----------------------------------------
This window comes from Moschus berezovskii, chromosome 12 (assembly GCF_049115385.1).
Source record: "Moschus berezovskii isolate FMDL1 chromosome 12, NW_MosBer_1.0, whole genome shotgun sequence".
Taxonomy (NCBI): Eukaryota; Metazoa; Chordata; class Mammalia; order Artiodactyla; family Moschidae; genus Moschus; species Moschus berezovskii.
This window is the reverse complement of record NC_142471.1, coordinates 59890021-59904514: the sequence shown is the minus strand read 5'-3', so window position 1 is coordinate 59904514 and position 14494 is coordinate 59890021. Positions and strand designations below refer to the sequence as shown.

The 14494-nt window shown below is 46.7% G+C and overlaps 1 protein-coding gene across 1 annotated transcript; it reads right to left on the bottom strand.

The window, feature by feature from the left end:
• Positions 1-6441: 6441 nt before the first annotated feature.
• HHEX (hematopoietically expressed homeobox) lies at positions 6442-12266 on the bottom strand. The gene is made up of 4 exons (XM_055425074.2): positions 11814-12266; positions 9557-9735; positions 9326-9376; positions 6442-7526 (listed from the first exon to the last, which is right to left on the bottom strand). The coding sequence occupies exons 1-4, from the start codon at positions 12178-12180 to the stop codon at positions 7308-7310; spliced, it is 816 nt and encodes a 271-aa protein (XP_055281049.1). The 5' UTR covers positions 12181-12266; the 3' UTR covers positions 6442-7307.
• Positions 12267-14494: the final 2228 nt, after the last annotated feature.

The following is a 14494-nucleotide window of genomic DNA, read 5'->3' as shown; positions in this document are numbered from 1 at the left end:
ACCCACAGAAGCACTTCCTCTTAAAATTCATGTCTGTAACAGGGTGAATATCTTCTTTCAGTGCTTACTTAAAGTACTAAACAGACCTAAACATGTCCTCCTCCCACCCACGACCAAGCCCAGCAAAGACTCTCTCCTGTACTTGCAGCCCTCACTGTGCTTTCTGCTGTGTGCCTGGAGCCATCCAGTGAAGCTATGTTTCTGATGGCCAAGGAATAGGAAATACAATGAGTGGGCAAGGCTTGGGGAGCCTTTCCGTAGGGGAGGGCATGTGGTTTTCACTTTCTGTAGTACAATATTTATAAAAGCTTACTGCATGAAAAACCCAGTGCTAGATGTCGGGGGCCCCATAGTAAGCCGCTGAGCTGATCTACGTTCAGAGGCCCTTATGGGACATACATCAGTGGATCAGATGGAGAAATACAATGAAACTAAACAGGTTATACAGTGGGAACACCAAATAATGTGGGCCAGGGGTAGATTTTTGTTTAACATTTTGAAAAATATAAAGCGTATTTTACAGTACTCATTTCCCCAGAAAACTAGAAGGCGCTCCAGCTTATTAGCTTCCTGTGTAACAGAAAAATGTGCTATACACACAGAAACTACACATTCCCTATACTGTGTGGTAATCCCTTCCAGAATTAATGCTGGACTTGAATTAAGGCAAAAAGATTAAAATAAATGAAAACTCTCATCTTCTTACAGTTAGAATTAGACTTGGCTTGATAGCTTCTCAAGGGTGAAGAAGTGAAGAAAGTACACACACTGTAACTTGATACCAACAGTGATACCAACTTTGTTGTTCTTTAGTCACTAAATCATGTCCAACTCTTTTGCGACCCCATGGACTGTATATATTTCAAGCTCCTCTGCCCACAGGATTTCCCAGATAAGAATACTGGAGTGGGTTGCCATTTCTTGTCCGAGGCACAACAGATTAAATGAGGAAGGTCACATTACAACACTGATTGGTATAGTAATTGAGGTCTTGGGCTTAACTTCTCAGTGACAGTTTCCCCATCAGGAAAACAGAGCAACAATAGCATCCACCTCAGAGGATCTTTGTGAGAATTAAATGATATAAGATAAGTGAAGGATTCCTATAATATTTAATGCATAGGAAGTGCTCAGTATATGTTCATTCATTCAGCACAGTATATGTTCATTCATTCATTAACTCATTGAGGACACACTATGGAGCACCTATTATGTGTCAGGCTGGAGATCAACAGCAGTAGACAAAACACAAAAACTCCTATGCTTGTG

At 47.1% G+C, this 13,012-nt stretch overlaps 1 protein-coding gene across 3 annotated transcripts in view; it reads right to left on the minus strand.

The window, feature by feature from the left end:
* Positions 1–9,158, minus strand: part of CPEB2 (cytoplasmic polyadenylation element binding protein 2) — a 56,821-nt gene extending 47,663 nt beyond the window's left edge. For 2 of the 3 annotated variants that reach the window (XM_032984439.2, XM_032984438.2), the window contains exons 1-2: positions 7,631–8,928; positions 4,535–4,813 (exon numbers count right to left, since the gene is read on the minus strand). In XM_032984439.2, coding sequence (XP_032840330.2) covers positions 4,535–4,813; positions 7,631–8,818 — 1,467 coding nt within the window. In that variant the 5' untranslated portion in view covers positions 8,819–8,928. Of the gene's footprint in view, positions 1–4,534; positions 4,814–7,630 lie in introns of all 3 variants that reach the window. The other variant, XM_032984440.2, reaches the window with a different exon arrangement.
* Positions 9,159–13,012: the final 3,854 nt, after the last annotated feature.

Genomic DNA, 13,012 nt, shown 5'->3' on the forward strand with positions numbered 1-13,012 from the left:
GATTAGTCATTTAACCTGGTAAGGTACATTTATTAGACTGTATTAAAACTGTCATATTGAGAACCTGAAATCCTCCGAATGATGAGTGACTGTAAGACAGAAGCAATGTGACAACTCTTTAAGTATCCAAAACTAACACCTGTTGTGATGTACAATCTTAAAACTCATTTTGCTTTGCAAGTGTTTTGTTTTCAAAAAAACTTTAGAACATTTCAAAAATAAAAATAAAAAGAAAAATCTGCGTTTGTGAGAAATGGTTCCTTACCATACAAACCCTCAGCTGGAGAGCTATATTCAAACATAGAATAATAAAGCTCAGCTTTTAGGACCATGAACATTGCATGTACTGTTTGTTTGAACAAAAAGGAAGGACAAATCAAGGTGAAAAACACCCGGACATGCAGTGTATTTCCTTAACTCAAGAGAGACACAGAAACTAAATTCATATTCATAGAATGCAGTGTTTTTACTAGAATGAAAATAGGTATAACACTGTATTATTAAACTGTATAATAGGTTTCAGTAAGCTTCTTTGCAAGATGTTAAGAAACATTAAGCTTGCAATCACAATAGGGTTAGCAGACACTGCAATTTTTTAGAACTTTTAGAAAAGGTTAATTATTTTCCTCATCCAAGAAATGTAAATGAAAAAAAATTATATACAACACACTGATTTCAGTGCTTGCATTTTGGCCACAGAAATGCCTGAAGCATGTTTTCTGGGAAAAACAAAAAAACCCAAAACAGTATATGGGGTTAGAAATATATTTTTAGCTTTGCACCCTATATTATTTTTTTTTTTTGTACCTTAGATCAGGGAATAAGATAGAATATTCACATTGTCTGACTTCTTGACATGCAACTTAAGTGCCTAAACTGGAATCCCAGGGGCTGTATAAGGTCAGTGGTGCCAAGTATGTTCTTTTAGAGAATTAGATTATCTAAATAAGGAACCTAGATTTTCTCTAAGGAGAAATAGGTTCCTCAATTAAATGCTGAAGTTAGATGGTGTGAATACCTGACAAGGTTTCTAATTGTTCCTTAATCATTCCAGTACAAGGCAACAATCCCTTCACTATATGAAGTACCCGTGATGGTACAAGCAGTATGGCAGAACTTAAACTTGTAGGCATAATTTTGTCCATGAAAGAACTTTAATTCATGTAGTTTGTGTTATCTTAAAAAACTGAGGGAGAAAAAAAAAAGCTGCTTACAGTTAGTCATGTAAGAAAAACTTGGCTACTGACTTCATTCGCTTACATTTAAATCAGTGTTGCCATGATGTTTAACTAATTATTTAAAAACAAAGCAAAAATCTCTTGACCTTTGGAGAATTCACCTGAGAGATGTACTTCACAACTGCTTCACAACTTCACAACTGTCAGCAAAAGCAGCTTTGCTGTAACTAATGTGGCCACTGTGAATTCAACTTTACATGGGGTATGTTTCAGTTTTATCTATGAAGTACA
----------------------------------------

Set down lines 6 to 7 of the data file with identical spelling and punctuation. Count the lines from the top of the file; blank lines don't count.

The window, feature by feature from the left end:
• Positions 1-6441: 6441 nt before the first annotated feature.